Speaking to Danc’s article, his 50,000-strong army of development ex-pats is indeed a scary number. But how many “lapsed” Hollywood actors are there in the U.S.? Could we even count them? “Lapsed” rock stars? The problem with taking a full headcount on the number of people that have left the industry is that many wind up in the game industry with stars in their eyes and have to go through a difficult period when their illusions are shattered. No one dreams of being an insurance salesman, so the disillusionment (though, by the numbers, not the workforce loss) is less.
Make no mistake, I’ll be the last one to excuse the industry for its sins, but I’m also not going to stand for all-out mutiny founded on flimsy reasoning. If the industry is hurting, it’s up to us to heal it, not shrug and start writing bank software for better pay. Sure, I’d love to be making the big bucks, and it’s a choice I could have made. Some years back, I was offered the chance to apprentice under a stockbroker at a major investment firm. I turned it down, and as my uncle said, you can make money or you can be happy. And if you’re in it for the money, what the hell are you doing attempting something creative, anyway?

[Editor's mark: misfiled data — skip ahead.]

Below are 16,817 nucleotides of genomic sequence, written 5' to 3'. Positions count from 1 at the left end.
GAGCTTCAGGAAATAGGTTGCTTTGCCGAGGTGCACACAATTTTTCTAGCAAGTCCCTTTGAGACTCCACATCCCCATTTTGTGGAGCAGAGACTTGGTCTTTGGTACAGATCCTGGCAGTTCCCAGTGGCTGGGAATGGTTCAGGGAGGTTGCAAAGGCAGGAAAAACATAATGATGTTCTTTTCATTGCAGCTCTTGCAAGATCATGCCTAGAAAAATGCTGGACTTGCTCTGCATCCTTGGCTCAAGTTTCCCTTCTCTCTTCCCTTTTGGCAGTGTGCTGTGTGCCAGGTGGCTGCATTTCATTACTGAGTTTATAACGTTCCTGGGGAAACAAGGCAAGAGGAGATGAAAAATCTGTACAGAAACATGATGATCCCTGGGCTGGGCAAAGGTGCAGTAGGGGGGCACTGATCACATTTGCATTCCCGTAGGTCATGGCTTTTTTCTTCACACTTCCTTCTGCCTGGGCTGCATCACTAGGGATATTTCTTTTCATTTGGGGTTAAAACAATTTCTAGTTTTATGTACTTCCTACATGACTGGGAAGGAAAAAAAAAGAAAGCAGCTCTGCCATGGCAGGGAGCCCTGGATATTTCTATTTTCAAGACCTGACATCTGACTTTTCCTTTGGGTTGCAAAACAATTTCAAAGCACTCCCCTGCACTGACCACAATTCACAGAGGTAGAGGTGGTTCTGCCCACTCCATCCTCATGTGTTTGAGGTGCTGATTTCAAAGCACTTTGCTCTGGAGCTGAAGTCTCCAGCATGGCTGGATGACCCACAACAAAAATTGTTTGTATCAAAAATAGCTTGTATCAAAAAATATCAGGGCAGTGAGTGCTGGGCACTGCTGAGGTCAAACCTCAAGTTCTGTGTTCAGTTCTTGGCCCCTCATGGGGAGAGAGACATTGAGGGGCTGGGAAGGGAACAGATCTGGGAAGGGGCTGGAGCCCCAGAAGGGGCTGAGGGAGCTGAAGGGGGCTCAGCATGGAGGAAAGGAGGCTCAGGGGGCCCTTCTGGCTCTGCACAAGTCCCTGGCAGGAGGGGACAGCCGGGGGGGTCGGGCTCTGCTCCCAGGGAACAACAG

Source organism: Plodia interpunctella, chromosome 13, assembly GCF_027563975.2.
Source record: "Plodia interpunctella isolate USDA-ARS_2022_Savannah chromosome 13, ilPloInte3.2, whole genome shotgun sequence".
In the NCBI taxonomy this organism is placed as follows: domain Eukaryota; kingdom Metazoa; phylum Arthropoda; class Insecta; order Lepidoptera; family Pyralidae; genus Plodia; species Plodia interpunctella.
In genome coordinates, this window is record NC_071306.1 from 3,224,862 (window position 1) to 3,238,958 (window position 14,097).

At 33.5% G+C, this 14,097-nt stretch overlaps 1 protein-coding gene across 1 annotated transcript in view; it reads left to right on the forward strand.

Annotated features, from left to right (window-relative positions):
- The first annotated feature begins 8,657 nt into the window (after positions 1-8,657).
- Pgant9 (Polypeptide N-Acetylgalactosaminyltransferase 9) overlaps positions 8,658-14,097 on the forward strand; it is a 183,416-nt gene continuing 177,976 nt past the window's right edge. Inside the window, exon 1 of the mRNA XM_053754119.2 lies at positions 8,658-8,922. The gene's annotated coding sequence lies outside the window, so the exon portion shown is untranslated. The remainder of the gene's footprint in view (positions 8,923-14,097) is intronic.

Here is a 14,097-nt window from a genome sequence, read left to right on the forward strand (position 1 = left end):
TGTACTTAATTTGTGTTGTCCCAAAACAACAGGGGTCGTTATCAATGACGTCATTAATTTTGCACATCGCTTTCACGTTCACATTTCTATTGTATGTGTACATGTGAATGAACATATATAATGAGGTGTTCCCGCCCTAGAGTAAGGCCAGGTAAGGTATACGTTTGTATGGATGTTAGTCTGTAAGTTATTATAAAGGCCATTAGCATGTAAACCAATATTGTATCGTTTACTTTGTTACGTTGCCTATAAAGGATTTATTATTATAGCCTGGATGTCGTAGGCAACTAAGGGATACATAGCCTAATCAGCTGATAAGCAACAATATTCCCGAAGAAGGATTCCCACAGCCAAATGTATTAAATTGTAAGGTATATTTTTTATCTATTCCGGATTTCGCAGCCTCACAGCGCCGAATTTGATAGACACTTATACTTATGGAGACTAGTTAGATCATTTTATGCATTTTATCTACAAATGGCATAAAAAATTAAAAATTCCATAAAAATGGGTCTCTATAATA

Show me the Money
But we are a commercial enterprise. A big part of what’s purchased the industry its expanded audience and great uplift of mass market – leaving those delicious innovation niches beneath to be filled by independent companies and hobbyists – is the industry’s transition to a state that attracts the attention of the bulls and bears.
But all is not well on those gray pages. In recent months, economists have flooded the collective Wall Street mind with gloom and doom for the game industry.